Four-time Winston cup champion Jeff Gordon had to know this day was not too far behind after watching his protégé, and teammate Jimmie Johnson win his fourth championship last season.
The drive for five, which began after Gordon won his fourth championship in 2001, has all of a sudden become personal, with Gordon taking his frustrations out on his employee as well as his teammate.
After Sundays race at Talladega, Gordon made it known that he is not happy with the way Johnson has been racing him as of late, when he made his feelings known with this comment after the race.
"The 48 (Johnson) is testing my patience. It takes a lot to make me mad, but I am pissed right now…I don't know what it is with me and him right now."
Gordon, of all people, should know there are risks that each driver takes once the green flag is waved, and more times than naught a simple friendship could easily be taken for granted, especially when it concerns an owner and his star driver racing on the same team.
We seen it happen not only last season, but this season as well between Ron Hornaday and driver/owner Kevin Harvick, in the Camping World truck series.
Hornaday, who was in the heat of a championship battle last season, refused to allow Harvick to pass him, which upset Harvick enough to give him a not-so friendly tap on the bumper as a warning.
"I felt like one of the two trucks should have won the race," Harvick said. "I felt like we were in a little bit better shape...just some things internally we probably need to work on there."
Frustration is not an easy emotion to control, especially when you have two drivers who are after the same honor, which in Gordon and Johnson's case it's championship No. 5.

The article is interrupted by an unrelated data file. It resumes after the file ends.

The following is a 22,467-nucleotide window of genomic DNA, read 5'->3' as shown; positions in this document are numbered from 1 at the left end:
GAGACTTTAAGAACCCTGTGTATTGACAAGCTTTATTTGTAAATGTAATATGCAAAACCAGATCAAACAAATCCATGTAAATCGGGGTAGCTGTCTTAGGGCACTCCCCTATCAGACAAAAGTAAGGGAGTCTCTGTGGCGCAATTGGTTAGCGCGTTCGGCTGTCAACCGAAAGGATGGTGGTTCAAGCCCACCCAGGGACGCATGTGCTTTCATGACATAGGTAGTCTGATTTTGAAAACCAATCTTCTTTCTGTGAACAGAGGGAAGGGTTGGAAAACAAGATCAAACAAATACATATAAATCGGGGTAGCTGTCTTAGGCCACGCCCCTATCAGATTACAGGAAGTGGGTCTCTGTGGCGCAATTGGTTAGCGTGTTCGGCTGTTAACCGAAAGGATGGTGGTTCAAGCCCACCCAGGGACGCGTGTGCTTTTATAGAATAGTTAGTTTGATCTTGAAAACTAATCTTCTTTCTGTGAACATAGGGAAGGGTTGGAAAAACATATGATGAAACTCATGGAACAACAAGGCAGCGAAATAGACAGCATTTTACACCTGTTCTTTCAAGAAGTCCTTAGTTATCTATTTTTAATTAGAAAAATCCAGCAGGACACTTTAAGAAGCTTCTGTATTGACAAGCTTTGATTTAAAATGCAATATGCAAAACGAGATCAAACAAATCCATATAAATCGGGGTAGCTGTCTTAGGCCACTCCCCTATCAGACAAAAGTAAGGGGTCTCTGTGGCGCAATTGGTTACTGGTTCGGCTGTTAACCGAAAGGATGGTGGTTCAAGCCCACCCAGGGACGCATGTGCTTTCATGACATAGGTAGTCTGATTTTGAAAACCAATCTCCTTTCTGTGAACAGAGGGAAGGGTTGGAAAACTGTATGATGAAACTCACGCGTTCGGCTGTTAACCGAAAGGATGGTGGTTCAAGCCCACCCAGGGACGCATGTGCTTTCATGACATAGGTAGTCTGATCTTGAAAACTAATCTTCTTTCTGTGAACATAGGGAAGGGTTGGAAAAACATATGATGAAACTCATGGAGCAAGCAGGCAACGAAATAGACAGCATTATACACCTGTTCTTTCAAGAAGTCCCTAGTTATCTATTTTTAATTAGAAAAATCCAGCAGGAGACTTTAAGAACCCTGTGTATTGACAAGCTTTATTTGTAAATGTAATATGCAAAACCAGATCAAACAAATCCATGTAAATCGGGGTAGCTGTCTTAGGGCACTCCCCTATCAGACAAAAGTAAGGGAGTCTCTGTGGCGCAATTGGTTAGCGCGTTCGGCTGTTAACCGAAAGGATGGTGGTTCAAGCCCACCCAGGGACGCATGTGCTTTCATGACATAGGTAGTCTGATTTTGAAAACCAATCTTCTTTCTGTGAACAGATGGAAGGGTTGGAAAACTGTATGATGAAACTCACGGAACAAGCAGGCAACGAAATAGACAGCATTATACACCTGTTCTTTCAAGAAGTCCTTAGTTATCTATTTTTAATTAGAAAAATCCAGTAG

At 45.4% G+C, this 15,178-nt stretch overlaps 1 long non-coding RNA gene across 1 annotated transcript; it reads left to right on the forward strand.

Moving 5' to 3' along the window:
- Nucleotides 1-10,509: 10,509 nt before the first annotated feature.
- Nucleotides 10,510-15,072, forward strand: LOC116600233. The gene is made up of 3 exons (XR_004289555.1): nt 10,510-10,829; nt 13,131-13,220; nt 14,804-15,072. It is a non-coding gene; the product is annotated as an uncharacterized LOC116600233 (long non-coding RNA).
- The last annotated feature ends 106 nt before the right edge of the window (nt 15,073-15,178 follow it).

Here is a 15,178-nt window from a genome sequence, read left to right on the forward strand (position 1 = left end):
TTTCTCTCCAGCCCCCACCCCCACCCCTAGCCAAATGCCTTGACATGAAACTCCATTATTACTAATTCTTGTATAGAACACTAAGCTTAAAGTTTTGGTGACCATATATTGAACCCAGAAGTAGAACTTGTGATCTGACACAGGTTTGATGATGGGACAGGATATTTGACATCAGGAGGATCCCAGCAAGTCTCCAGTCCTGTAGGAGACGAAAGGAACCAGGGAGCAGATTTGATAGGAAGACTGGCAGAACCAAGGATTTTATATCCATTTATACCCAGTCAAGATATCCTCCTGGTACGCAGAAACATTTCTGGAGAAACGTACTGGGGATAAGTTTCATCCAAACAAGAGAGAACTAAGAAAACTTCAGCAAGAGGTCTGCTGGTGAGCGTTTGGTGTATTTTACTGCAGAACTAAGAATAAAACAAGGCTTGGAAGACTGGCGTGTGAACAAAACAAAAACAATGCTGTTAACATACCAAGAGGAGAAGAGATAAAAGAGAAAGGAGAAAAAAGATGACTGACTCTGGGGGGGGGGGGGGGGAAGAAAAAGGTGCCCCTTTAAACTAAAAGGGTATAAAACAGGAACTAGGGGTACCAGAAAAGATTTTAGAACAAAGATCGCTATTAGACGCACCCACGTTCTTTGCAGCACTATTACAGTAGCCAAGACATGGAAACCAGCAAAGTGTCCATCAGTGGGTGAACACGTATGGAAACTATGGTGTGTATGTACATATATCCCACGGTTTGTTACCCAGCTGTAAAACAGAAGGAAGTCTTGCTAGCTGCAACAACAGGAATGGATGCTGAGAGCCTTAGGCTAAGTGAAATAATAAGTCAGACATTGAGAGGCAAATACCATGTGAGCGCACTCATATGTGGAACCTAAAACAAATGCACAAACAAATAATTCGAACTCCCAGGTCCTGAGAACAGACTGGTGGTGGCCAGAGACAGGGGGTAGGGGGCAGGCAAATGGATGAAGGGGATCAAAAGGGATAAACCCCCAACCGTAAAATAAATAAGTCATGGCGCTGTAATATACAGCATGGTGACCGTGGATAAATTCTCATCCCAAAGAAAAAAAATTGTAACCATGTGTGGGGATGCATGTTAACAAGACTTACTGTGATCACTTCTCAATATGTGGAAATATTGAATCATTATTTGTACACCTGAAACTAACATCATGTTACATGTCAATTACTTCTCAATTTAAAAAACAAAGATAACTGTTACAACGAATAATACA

As it stands, they are the only two active drivers who have the best chance at the honor, and next in line would be Tony Stewart, who has two championships of his own.
After trying for the past nine seasons, it's easy to see how frustrating it can be for Gordon, especially when all he has to do is look across the race shop and there is the No. 48 ready to take the prize.
As far as the rivalry or the so-called feud that has been the main topic of discussion, if that’s the case than Gordon needs to go back and realize the reason he hired Johnson was to win races and championships.
Now we all know Gordon is a lot smarter than to let this turn into a rivalry, since a rivalry can easily turn bad as in the case of Edwards of Keselowski.
Besides there is no way Johnson or Gordon are going to jeopardize their season by seeking revenge on one another, especially when the consequences can be devastating to their seasons.
Frustration is part of racing, and don’t be surprised to see the crafty veteran us this as a motivational tool to challenge his friend and teammate for the drive that began in 2002, and not 2010.